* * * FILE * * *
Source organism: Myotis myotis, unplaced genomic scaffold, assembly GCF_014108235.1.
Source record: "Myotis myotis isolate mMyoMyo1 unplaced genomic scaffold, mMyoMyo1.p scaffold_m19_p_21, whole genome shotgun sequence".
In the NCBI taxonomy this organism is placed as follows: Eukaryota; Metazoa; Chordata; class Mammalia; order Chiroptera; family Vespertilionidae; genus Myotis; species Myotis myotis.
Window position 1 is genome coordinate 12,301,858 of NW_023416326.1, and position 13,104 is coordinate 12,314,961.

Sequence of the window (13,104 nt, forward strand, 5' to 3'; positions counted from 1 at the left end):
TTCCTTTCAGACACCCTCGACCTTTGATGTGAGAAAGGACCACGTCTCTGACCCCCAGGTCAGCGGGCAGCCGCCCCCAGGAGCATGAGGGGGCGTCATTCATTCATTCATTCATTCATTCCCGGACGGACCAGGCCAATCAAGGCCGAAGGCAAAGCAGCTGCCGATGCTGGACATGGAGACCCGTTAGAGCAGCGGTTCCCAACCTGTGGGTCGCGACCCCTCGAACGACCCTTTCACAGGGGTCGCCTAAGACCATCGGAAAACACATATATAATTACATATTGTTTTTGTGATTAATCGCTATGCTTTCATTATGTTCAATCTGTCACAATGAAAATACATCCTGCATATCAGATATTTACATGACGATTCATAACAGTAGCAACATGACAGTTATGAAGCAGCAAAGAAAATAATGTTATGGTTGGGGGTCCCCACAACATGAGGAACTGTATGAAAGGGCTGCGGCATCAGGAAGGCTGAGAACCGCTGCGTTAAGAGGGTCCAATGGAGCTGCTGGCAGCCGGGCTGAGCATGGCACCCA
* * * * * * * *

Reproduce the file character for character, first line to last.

Source organism: Myotis myotis, unplaced genomic scaffold, assembly GCF_014108235.1.
Source record: "Myotis myotis isolate mMyoMyo1 unplaced genomic scaffold, mMyoMyo1.p scaffold_m19_p_21, whole genome shotgun sequence".
In the NCBI taxonomy this organism is placed as follows: Eukaryota; Metazoa; Chordata; class Mammalia; order Chiroptera; family Vespertilionidae; genus Myotis; species Myotis myotis.
Window position 1 is genome coordinate 12,301,858 of NW_023416326.1, and position 13,104 is coordinate 12,314,961.

Sequence of the window (13,104 nt, forward strand, 5' to 3'; positions counted from 1 at the left end):
TTCCTTTCAGACACCCTCGACCTTTGATGTGAGAAAGGACCACGTCTCTGACCCCCAGGTCAGCGGGCAGCCGCCCCCAGGAGCATGAGGGGGCGTCATTCATTCATTCATTCATTCATTCCCGGACGGACCAGGCCAATCAAGGCCGAAGGCAAAGCAGCTGCCGATGCTGGACATGGAGACCCGTTAGAGCAGCGGTTCCCAACCTGTGGGTCGCGACCCCTCGAACGACCCTTTCACAGGGGTCGCCTAAGACCATCGGAAAACACATATATAATTACATATTGTTTTTGTGATTAATCGCTATGCTTTCATTATGTTCAATCTGTCACAATGAAAATACATCCTGCATATCAGATATTTACATGACGATTCATAACAGTAGCAACATGACAGTTATGAAGCAGCAAAGAAAATAATGTTATGGTTGGGGGTCCCCACAACATGAGGAACTGTATGAAAGGGCTGCGGCATCAGGAAGGCTGAGAACCGCTGCGTTAAGAGGGTCCAATGGAGCTGCTGGCAGCCGGGCTGAGCATGGCACCCA